As Mori tries to understand her father, she discovers that he, too, loves science fiction and they begin to share impressions about books and authors. In an effort to find friends who share her interests, she does magic and creates a karass. She believes it works when she discovers a local science-fiction book club, makes new friends and finds a boyfriend.
When magic is performed, it may backfire and create problems for the person initiating it. Magic may help one change the past to satisfy desires but still be careful not to change what is. If Mori had not created magic to find friends, the book club might not have existed or would it? She turns to the fairies she knows for information.
At times I found myself caught up in the endless lists and comments about the books Mori was reading. O wondered if a 14-year-old possibly read so many books. The endless lists which distracted me from the story is the reason that I gave the book three stars rather than four. Nevertheless, it is a fun read."
"The cover says that this book is about Anil Tissera but I think that it's really about four people - Anil; Sarath, a fellow scientist; Sarath's brother, Gamini, a physician; and Ananda, an artist. The book focuses on how the conflict in Sri Lanka affects these four characters and probably, how Anil's values and beliefs affect the others both directly and indirectly. It's realistic, sad at times and stimulating, too. How do four people deal with such tragedy? Who chooses to challenge the powers in charge? Who wins? Who loses? It's an interesting journey to find the answers."
"A fifteen-year-old doesn't understand his father. Nor does his father understand him. They always seem to be at odds. It is April 19, 1775, and Adam Coooper is about to find his world changing. There is talk of the British bringing an army to their town of Lexington but rumors abound until that is the redcoats really appear.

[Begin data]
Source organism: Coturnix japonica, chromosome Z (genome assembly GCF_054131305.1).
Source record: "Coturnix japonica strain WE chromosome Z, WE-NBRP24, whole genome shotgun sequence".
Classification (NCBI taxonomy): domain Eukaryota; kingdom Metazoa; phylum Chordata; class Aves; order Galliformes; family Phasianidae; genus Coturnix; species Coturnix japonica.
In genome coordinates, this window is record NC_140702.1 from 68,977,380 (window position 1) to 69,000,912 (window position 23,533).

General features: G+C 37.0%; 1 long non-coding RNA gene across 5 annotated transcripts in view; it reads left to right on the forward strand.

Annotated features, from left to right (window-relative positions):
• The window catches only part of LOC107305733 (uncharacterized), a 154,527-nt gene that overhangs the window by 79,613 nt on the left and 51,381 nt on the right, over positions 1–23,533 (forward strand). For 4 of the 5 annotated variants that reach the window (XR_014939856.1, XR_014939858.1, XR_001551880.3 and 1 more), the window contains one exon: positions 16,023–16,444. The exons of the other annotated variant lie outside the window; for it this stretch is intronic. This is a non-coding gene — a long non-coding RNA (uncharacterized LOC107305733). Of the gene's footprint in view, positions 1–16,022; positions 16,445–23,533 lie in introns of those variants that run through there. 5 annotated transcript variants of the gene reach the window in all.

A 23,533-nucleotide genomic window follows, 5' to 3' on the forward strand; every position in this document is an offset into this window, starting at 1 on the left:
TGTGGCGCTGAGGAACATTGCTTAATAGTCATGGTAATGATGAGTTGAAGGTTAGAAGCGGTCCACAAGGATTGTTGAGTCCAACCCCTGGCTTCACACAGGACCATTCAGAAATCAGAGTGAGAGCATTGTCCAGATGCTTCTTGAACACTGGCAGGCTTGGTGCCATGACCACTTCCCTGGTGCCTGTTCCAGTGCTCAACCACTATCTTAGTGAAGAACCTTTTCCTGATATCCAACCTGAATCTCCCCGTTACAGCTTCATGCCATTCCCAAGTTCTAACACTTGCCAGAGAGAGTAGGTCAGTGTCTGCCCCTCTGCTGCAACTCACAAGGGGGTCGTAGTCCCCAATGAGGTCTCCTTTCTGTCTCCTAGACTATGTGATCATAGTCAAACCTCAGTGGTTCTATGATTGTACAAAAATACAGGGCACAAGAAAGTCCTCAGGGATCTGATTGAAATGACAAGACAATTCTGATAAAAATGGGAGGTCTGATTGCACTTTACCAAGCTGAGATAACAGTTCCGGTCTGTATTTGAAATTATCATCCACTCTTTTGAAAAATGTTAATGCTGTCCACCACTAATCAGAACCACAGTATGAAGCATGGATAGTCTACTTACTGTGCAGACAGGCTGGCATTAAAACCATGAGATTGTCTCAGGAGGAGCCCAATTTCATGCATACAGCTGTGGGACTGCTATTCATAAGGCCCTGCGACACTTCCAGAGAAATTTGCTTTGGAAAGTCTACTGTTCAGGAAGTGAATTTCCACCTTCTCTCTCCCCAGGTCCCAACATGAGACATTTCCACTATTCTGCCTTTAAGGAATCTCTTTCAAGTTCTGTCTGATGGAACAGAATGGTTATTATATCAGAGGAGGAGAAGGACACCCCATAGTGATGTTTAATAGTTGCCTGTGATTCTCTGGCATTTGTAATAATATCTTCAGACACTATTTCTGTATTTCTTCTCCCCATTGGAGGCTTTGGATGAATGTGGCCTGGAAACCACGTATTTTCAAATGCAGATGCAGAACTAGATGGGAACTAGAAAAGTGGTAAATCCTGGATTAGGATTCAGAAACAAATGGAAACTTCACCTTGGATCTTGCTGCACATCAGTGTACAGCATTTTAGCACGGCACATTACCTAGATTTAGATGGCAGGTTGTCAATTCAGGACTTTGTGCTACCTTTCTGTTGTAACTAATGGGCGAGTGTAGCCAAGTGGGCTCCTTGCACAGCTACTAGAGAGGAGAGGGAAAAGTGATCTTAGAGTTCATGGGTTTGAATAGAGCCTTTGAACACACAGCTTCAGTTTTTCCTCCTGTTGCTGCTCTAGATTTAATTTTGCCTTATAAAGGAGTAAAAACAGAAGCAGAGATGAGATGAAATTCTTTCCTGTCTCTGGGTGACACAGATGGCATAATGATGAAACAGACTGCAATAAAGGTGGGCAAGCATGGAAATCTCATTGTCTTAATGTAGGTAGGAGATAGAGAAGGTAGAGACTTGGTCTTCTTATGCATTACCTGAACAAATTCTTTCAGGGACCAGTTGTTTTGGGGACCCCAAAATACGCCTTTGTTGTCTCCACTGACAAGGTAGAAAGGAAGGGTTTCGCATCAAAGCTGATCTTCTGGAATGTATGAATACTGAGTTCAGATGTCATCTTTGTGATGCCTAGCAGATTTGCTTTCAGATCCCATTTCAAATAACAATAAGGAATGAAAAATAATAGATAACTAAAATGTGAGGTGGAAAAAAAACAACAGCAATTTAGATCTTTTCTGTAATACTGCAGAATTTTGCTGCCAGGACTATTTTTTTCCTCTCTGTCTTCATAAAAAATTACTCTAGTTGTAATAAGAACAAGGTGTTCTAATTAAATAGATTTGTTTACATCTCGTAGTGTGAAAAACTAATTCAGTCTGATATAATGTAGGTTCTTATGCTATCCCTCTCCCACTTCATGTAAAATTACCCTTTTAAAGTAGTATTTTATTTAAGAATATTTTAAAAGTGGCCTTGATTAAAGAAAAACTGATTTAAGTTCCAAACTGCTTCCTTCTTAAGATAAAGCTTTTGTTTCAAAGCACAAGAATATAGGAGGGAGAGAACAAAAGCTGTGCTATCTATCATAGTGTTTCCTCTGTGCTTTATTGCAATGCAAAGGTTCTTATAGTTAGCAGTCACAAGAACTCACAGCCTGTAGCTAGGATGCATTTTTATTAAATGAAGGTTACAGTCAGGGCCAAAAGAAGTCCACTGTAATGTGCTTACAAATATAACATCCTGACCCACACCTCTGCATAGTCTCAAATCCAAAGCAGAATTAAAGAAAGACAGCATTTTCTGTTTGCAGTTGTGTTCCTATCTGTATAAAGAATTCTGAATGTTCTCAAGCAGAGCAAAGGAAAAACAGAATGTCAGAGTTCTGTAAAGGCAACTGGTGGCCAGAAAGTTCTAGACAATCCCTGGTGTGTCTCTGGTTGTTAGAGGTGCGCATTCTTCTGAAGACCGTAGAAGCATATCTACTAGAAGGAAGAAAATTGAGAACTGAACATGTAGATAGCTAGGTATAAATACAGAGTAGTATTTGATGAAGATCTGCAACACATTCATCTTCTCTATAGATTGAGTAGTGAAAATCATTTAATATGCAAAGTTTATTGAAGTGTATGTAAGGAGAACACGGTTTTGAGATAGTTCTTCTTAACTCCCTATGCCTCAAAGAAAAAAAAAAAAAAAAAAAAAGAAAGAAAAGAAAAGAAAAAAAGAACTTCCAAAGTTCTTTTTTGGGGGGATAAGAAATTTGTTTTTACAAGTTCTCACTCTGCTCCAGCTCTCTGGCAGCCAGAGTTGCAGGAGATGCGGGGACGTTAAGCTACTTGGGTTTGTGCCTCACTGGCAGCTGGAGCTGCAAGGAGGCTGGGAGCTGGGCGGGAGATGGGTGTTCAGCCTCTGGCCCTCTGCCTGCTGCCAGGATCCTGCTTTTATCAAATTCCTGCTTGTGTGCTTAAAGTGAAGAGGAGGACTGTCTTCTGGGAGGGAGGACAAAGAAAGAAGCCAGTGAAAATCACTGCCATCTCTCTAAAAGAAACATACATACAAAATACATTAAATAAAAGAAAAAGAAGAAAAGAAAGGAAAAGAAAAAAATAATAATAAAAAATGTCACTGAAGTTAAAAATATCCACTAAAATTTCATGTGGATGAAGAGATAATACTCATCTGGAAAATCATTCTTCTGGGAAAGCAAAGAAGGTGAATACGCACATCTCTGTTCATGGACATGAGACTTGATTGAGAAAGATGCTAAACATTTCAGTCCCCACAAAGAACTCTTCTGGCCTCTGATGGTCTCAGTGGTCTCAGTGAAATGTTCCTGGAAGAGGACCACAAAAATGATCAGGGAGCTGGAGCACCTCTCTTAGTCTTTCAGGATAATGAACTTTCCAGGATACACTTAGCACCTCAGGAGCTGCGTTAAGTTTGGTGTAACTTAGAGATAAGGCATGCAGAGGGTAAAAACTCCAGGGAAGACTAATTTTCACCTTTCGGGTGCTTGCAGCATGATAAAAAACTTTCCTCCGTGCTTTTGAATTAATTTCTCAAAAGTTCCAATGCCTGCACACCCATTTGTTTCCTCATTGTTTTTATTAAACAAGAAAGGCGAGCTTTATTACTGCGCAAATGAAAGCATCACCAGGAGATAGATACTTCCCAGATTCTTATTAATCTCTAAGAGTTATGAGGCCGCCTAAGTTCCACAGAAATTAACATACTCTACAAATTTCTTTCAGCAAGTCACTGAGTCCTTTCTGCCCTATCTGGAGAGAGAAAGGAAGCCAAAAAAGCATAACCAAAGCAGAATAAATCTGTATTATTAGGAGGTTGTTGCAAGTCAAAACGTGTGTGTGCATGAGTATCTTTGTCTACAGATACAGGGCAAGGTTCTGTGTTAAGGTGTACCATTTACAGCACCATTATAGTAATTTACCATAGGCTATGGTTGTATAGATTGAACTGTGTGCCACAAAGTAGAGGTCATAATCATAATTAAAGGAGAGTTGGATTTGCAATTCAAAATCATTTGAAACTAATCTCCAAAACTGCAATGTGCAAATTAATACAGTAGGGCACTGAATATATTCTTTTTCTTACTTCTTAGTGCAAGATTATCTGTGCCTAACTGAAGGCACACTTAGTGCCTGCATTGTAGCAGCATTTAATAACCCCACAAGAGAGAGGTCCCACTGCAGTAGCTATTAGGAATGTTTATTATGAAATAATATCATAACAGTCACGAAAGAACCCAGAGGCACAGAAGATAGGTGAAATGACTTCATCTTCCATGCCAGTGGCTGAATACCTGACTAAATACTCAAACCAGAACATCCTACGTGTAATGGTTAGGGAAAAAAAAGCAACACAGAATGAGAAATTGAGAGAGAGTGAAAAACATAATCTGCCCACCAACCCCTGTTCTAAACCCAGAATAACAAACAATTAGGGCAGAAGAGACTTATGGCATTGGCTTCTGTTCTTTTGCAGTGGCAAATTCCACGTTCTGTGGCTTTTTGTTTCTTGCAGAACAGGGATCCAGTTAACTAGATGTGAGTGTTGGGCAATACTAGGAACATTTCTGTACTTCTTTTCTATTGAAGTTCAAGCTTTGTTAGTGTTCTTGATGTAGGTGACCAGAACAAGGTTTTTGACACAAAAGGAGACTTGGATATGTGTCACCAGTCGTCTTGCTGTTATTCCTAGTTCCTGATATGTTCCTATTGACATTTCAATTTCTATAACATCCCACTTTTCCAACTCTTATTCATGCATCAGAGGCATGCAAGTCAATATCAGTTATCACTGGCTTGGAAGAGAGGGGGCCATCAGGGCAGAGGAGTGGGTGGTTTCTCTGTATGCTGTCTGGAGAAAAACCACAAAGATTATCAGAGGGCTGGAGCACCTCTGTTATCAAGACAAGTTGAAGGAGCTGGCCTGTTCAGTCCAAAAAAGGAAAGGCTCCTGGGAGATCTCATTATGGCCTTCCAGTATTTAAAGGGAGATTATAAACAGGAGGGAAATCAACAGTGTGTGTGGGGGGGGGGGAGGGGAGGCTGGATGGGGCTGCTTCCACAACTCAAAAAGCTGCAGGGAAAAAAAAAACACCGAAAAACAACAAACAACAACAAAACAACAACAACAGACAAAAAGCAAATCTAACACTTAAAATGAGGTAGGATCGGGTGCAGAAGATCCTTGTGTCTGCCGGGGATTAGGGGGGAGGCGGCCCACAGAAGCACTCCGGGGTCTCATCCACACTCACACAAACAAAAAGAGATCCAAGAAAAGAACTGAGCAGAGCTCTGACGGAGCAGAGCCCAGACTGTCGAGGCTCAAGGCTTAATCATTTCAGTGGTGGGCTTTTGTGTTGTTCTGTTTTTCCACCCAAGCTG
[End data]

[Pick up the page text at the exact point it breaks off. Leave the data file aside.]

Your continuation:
Adam watches his father shot as the redcoats fire on the men of the town who had hoped to talk first and reason it all out. There is no talk, no reasoning only death. Adam watches his father, Moses, fall and he begins running like so many others who can't believe what is happening.
In this brief encounter with the British Adam begins to grow up and finds himself fighting. The day is long as the colonists hide, shoot, run and hide again. Adam is scared but aren't they all? It's the beginning of a long war because there is no room for talking or reasoning."
"The Archer's Tale by Bernard Cornwell was read for a reading challenge. I truly enjoy books when the author spends time describing the research and/or how the tale is developed. It's fun to get into the author's mind. This book was fun to read and I can see how people get into Cornwell's writing. The battles described in Archer are fantastic and realistic. I felt that I knew the characters in this book and am looking forward to the next volume in this series and seeing what happens to Thomas, the archer in The Vagabond. My recommendation: Take time to read this one."
"This is the story of how one man deals with the death of his wife, Eve, and his struggle to keep his daughter, Zoe, as told through the eyes of his dog, Enzo. Denny is a semi-professional race car driver who excels, of course, at racing in rainy conditions. It is heart-rending to understand how much some will do to tear a family apart. Eve's parents, in their grief, have come to the conclusion that Denny was responsible for Eve not seeking medical attention and is an unfit parent for their granddaughter. The struggle between the three is the key story but details about racing will endear this read to fans. While the ending is hokey the theme of this read is to encourage people to follow their dreams."
"A very good read. The tale is told by different characters but still flows well. Arthur's rise to become High King is difficult as he works to gain the support of all the kings in the kingdom. Battle after battle must be engaged to free the kingdom of invaders and to prove to these kings that he is the leader they need. Even when he attains the crown his support among some is tenuous. The impact of Morgian, her father, and her son Medraut takes its toll on Arthur's supporters. When Arthur and his knights leave the Summer Kingdom to assist Rome, Merlin and Gwenhwyvar, the queen, are captured and held prisoner while most of those he left behind have been murdered and his kingdom pillaged. While I enjoyed this read my favorite in the series is still Merlin."